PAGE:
But, I do pose the path of three artists, starting with the great British folker, the late Nick Drake, who died of an amphetamine overdose in 1974, but never got a chance to make it with the average Joe’s. Although, his great tune, Pink Moon was used as a soundtrack for an ATT commercial, and two of his tunes, Magic, and River Man, did make the charts 30 years after his death after the release of a compilation album (Made to Love Magic) and related tributes in 2004.

Had he lived, would Drake still be so dark, so moody, and to me so hauntingly accessible (we could ask the same about Buddy Holly, but please leave the over-rated James Dean out of the conversation)?

How about the bay area band Jellyfish, who had a killer debut album (Belly Button) in 1990 that fostered a big time signing, and three years later the over produced (Queen sang back-up) and under delivered Spilt Milk which resulted with poor revues and the dissolution of the band.  Heard of them, average Joe?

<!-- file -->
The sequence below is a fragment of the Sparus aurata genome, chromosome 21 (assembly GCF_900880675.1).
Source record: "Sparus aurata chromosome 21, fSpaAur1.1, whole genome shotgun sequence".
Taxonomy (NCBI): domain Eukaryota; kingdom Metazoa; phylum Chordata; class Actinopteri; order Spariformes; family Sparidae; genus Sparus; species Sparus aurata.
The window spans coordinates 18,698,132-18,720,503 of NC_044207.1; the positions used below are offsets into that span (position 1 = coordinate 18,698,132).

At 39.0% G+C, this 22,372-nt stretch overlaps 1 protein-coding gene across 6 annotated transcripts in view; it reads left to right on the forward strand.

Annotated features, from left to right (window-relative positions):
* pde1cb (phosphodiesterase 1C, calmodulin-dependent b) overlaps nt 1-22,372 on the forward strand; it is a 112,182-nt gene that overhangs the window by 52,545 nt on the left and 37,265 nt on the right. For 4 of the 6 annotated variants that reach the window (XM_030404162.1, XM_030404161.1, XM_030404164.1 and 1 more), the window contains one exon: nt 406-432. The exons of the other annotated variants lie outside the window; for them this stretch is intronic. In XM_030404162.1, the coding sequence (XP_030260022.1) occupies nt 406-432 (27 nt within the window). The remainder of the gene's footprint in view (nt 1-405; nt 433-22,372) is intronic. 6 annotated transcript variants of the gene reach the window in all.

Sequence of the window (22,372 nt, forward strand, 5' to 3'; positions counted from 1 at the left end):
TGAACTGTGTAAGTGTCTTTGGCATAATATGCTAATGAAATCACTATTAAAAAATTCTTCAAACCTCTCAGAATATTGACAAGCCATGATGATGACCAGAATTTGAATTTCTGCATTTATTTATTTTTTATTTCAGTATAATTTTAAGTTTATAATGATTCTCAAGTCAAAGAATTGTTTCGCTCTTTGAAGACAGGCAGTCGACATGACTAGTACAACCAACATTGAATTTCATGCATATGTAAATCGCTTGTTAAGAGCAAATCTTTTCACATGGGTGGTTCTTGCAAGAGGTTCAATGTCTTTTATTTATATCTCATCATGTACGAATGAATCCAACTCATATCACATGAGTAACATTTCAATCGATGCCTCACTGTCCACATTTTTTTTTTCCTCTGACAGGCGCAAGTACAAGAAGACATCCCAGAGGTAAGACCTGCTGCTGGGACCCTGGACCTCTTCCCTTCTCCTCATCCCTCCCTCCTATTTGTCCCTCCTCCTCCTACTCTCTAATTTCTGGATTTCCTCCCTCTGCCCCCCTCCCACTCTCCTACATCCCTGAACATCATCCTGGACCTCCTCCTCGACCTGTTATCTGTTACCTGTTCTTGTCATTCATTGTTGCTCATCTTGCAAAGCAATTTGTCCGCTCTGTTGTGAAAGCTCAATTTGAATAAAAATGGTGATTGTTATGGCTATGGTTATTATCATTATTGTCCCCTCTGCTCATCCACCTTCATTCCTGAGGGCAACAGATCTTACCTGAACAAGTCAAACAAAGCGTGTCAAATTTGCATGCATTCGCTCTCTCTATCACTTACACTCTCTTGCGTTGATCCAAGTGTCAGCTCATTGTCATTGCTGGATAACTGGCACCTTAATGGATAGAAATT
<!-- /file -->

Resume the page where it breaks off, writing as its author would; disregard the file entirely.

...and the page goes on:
I thought not.

Then there is Steve’s childhood fave, KISS, whom he stands behind over their first few albums, who developed as dedicated a following, and as staged a performance as Springsteen et al. And, a band the average Joe’s love, it seems, as much as the Boss.

So, it seems the way of art is that bands or writers or painters or whatever do indeed start with a vision, and with the pain that was too much for Drake (who suffered from depression), and then either become another animal, as in Jellyfish and give up, or they simply evolve, succeed, and become boring and the apple of the average Joe eye?



KISS My Whatever

There have been more than a few discussions about KISS and their music and what is real rock and roll since we started up here around nine months or so ago.

For the record, I have seen KISS live, in 1979, and they did little or nothing for me (though I did get some great photographs of the band).